Consumer Reports on the underinsured
Are you really covered?
Why 4 in 10 Americans can’t depend on their health insurance
You might think that you don’t have to worry about paying for medical care if you have health insurance. But you would be wrong.
From escalating medical debt to postponed retirement, our exclusive national survey of working-age adults shows the depth of jitters even for those lucky enough to have insurance through their jobs or families:
- 29 percent of people who had health insurance were “underinsured,” with coverage so meager they often postponed medical care because of costs.
- 49 percent overall, and 43 percent of people with insurance, said they were “somewhat” to “completely” unprepared to cope with a costly medical emergency over the coming year.
- 20 percent of people said they were so disappointed with their HMO or PPO that they wanted to switch plans.
- 16 percent had no health plan at all, including many working respondents whose jobs didn’t offer insurance, or who couldn’t afford the premiums or deductibles of the available plan.
Insured but not covered
Our survey found evidence of the increasing frailty of our system of health insurance almost everywhere we looked.
Between 2001 and 2005, the percentage of middle-income families - those who earn between $40,000 and $80,000 for a family of four - who had job-based health coverage dropped by 4 percentage points. Half lost benefits because their employers dropped health insurance altogether or quit offering dependent coverage. But 15 percent gave up their employer-based insurance because they could no longer afford the premiums.
But even those who have managed to hang on to insurance have found it more difficult to pay their medical bills.
In our survey, the median household income of respondents who were underinsured was $58,950, well above the U.S. median; 22 percent lived in households making more than $100,000 per year.
An explanation isn’t difficult to find: Health plans are offloading more and more expenses onto consumers. Co-pays and deductibles have risen steadily in the past several years.
This combination of deductibles and co-pays can quickly add up to serious bills in the case of a major illness. A 2006 study found that 10 percent of insured patients with cancer had out-of-pocket expenses of more than $18,500.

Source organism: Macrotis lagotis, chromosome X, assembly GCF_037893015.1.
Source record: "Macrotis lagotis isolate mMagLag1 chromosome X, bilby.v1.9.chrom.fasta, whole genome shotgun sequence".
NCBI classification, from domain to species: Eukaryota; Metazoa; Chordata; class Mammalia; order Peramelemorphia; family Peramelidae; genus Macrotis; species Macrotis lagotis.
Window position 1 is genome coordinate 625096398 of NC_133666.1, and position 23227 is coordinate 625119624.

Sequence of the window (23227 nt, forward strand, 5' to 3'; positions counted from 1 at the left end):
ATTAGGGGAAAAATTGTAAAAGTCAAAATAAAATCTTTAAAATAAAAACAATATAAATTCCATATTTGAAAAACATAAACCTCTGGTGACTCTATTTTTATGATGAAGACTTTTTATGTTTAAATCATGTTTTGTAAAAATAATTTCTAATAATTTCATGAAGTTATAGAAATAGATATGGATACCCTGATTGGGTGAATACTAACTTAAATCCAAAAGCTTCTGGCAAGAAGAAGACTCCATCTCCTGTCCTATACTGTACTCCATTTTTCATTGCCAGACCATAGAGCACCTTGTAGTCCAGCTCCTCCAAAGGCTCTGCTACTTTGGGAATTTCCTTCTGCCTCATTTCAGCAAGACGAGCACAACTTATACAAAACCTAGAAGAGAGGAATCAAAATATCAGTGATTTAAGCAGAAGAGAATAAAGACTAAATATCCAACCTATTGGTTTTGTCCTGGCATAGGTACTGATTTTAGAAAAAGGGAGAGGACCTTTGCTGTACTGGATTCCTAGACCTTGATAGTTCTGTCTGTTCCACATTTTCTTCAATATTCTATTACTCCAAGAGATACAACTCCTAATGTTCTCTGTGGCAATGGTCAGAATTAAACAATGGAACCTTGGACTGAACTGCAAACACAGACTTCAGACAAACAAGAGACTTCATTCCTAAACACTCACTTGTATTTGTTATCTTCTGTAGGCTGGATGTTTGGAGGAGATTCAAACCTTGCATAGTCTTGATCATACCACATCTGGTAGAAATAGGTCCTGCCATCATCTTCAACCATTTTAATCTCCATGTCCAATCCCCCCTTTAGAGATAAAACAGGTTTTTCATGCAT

How to pay?
Consumers faced with higher health costs have to find the money somewhere, and many in our survey found that tough to do. Overall, 37 percent said their health insurance and checking accounts together weren’t enough to pay for their medical expenses over the previous year. But 59 percent of underinsured respondents fell in that category. They had to raid their retirement accounts, run up credit-card balances, and borrow from friends and family to pay their medical bills. Twenty-seven percent said they were still in debt to doctors and hospitals, and 3 percent said medical bills had forced them to declare bankruptcy.
Almost 4 in 10 underinsured respondents deferred needed auto or home repairs. Almost 3 in 10 said they made decisions such as changing jobs, postponing retirement, or changing their marital status mainly to preserve access to health insurance.
But the most worrisome result of underinsurance is reduced access the health care itself. Forty-three percent of underinsured respondents said they had postponed going to the doctor because they couldn’t afford it, and 28 percent had put off filling prescriptions.
http://www.consumerreports.org/cro/index.htm (subscription required)
By Don McCanne, MD
Private health plans work for people who do not and never will need health care. But what if medical needs arise? How well do they work?
Thirty-seven percent of privately-insured consumers with higher health costs found that their insurance plus their checking accounts were not enough to pay for their medical expenses over the previous year. And for the underinsured, that rose to fifty-nine percent.
Yet most of our politicians want to build on private insurance plans to provide coverage for everyone, but they do recognize that premiums are no longer affordable for average-income individuals. So what do they recommend? Let’s make premiums affordable by reducing further the coverage provided by the private plans.
What will happen then? Health care will remain affordable for those with insurance plus very large balances in their checking accounts. The rest of us with insurance will have to “raid our retirement accounts, run up credit-card balances, and borrow from friends and family.”
Listen up, Politicians! PRIVATE PLANS WON‘T WORK! Get over it!